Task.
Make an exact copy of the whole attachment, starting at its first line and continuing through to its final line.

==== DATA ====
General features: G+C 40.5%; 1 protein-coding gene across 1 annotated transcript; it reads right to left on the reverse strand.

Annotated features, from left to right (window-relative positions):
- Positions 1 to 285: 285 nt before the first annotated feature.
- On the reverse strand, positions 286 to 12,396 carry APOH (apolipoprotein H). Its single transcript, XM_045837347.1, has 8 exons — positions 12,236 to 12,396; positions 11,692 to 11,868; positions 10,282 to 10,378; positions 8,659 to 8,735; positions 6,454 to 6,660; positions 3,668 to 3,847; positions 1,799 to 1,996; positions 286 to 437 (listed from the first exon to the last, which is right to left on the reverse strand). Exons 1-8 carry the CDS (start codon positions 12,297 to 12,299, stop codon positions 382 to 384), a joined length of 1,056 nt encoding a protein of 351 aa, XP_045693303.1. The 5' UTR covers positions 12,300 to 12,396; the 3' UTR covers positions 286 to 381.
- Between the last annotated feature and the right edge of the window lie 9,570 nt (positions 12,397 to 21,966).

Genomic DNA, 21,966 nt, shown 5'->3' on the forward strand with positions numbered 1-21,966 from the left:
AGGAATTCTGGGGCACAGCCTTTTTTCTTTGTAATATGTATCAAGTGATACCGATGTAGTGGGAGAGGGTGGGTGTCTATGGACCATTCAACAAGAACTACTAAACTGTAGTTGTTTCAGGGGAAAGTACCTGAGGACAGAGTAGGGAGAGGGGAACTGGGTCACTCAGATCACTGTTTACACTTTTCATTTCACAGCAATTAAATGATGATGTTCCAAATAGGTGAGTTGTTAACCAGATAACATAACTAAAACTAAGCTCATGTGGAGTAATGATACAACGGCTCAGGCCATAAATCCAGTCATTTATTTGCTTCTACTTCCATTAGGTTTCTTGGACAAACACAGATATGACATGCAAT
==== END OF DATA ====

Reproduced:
General features: G+C 40.5%; 1 protein-coding gene across 1 annotated transcript; it reads right to left on the reverse strand.

Annotated features, from left to right (window-relative positions):
- Positions 1 to 285: 285 nt before the first annotated feature.
- On the reverse strand, positions 286 to 12,396 carry APOH (apolipoprotein H). Its single transcript, XM_045837347.1, has 8 exons — positions 12,236 to 12,396; positions 11,692 to 11,868; positions 10,282 to 10,378; positions 8,659 to 8,735; positions 6,454 to 6,660; positions 3,668 to 3,847; positions 1,799 to 1,996; positions 286 to 437 (listed from the first exon to the last, which is right to left on the reverse strand). Exons 1-8 carry the CDS (start codon positions 12,297 to 12,299, stop codon positions 382 to 384), a joined length of 1,056 nt encoding a protein of 351 aa, XP_045693303.1. The 5' UTR covers positions 12,300 to 12,396; the 3' UTR covers positions 286 to 381.
- Between the last annotated feature and the right edge of the window lie 9,570 nt (positions 12,397 to 21,966).

Genomic DNA, 21,966 nt, shown 5'->3' on the forward strand with positions numbered 1-21,966 from the left:
AGGAATTCTGGGGCACAGCCTTTTTTCTTTGTAATATGTATCAAGTGATACCGATGTAGTGGGAGAGGGTGGGTGTCTATGGACCATTCAACAAGAACTACTAAACTGTAGTTGTTTCAGGGGAAAGTACCTGAGGACAGAGTAGGGAGAGGGGAACTGGGTCACTCAGATCACTGTTTACACTTTTCATTTCACAGCAATTAAATGATGATGTTCCAAATAGGTGAGTTGTTAACCAGATAACATAACTAAAACTAAGCTCATGTGGAGTAATGATACAACGGCTCAGGCCATAAATCCAGTCATTTATTTGCTTCTACTTCCATTAGGTTTCTTGGACAAACACAGATATGACATGCAAT